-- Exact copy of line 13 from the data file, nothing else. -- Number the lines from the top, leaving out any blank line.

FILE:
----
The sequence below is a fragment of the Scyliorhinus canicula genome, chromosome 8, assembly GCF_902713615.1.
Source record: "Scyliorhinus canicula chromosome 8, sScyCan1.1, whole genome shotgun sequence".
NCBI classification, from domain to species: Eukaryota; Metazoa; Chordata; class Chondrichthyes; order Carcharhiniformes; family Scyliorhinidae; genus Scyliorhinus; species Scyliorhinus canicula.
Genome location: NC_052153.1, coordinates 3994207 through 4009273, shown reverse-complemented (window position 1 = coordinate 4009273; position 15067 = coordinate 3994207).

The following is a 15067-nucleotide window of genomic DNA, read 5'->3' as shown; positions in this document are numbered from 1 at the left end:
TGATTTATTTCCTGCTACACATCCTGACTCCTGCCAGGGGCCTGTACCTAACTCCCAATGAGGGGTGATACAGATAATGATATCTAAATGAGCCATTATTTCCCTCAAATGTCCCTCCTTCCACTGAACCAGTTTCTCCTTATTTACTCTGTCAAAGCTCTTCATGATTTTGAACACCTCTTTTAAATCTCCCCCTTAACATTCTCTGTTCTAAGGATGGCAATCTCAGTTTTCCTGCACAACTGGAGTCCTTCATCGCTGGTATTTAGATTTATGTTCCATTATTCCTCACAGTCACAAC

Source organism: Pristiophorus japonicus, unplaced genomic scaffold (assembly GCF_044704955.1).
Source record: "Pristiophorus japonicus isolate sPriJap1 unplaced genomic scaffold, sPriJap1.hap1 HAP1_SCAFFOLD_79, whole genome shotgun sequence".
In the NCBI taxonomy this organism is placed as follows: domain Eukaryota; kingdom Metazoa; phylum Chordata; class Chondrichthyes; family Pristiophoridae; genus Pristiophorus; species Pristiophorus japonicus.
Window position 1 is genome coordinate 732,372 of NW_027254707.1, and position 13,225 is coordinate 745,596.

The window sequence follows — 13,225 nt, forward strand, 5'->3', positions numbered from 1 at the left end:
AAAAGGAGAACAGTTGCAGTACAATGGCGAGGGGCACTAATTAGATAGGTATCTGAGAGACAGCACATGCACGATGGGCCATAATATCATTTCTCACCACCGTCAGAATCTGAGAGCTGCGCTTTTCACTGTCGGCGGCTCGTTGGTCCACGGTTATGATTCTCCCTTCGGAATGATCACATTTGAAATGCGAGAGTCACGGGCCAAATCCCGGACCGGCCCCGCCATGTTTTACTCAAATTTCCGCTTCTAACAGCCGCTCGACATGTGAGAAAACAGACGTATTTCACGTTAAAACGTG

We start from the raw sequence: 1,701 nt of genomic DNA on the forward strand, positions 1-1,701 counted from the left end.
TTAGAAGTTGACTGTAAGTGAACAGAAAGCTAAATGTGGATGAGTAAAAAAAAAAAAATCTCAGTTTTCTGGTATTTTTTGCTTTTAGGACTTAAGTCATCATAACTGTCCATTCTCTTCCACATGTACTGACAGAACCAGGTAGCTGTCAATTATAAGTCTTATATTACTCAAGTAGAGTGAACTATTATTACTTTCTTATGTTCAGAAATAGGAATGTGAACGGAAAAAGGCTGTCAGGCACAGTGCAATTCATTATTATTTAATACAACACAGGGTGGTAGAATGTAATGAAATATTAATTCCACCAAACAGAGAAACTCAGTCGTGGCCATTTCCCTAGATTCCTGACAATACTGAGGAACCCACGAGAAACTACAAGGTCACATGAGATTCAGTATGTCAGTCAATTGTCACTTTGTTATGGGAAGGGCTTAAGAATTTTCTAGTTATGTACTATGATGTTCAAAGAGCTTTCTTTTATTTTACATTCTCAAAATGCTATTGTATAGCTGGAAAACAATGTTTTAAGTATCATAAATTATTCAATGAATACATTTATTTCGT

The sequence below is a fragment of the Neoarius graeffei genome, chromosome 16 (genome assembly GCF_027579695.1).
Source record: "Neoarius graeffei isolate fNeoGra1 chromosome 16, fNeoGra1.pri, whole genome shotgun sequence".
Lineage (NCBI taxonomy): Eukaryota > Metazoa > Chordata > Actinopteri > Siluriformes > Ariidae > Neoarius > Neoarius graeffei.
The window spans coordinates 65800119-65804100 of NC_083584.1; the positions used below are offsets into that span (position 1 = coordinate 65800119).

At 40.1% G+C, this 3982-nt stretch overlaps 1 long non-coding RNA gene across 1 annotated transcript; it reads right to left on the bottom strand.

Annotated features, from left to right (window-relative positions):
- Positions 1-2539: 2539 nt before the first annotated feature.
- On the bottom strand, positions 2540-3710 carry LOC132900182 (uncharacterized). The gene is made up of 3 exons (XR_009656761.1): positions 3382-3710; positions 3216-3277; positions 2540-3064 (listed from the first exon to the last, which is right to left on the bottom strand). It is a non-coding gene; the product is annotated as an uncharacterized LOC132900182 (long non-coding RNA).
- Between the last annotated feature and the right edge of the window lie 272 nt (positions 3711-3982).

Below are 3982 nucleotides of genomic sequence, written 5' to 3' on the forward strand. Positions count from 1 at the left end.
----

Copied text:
We start from the raw sequence: 1,701 nt of genomic DNA on the forward strand, positions 1-1,701 counted from the left end.